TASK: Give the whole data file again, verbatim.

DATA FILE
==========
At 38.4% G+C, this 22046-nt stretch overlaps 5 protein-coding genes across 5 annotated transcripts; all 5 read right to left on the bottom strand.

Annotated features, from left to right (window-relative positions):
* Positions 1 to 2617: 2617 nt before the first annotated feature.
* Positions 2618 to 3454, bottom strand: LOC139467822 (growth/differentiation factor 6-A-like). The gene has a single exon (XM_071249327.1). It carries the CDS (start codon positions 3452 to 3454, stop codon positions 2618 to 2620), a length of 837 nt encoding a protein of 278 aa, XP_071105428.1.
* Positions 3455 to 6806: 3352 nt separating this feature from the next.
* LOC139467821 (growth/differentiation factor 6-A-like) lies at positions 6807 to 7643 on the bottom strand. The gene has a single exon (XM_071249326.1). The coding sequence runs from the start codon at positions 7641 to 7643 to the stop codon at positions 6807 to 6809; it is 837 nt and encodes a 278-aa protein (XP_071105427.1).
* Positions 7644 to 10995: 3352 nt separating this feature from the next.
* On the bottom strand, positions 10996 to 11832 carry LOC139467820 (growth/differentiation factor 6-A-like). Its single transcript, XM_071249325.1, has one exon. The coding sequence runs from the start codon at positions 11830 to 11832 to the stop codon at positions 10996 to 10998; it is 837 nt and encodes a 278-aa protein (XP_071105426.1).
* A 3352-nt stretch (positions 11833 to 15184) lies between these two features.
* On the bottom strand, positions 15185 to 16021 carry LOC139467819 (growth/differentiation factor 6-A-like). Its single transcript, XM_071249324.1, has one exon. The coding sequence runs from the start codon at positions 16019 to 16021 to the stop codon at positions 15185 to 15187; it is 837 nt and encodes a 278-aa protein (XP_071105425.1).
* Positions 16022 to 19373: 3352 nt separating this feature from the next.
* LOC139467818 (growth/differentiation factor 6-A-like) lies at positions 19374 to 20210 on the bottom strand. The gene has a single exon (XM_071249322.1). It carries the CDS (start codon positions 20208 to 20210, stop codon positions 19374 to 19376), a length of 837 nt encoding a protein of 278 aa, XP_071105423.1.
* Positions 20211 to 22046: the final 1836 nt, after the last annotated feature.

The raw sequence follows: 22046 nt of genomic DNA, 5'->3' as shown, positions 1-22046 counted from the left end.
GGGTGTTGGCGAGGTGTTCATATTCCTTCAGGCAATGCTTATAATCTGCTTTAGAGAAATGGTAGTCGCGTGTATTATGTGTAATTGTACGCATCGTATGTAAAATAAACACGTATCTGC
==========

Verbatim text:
At 38.4% G+C, this 22046-nt stretch overlaps 5 protein-coding genes across 5 annotated transcripts; all 5 read right to left on the bottom strand.

Annotated features, from left to right (window-relative positions):
* Positions 1 to 2617: 2617 nt before the first annotated feature.
* Positions 2618 to 3454, bottom strand: LOC139467822 (growth/differentiation factor 6-A-like). The gene has a single exon (XM_071249327.1). It carries the CDS (start codon positions 3452 to 3454, stop codon positions 2618 to 2620), a length of 837 nt encoding a protein of 278 aa, XP_071105428.1.
* Positions 3455 to 6806: 3352 nt separating this feature from the next.
* LOC139467821 (growth/differentiation factor 6-A-like) lies at positions 6807 to 7643 on the bottom strand. The gene has a single exon (XM_071249326.1). The coding sequence runs from the start codon at positions 7641 to 7643 to the stop codon at positions 6807 to 6809; it is 837 nt and encodes a 278-aa protein (XP_071105427.1).
* Positions 7644 to 10995: 3352 nt separating this feature from the next.
* On the bottom strand, positions 10996 to 11832 carry LOC139467820 (growth/differentiation factor 6-A-like). Its single transcript, XM_071249325.1, has one exon. The coding sequence runs from the start codon at positions 11830 to 11832 to the stop codon at positions 10996 to 10998; it is 837 nt and encodes a 278-aa protein (XP_071105426.1).
* A 3352-nt stretch (positions 11833 to 15184) lies between these two features.
* On the bottom strand, positions 15185 to 16021 carry LOC139467819 (growth/differentiation factor 6-A-like). Its single transcript, XM_071249324.1, has one exon. The coding sequence runs from the start codon at positions 16019 to 16021 to the stop codon at positions 15185 to 15187; it is 837 nt and encodes a 278-aa protein (XP_071105425.1).
* Positions 16022 to 19373: 3352 nt separating this feature from the next.
* LOC139467818 (growth/differentiation factor 6-A-like) lies at positions 19374 to 20210 on the bottom strand. The gene has a single exon (XM_071249322.1). It carries the CDS (start codon positions 20208 to 20210, stop codon positions 19374 to 19376), a length of 837 nt encoding a protein of 278 aa, XP_071105423.1.
* Positions 20211 to 22046: the final 1836 nt, after the last annotated feature.

The raw sequence follows: 22046 nt of genomic DNA, 5'->3' as shown, positions 1-22046 counted from the left end.
GGGTGTTGGCGAGGTGTTCATATTCCTTCAGGCAATGCTTATAATCTGCTTTAGAGAAATGGTAGTCGCGTGTATTATGTGTAATTGTACGCATCGTATGTAAAATAAACACGTATCTGC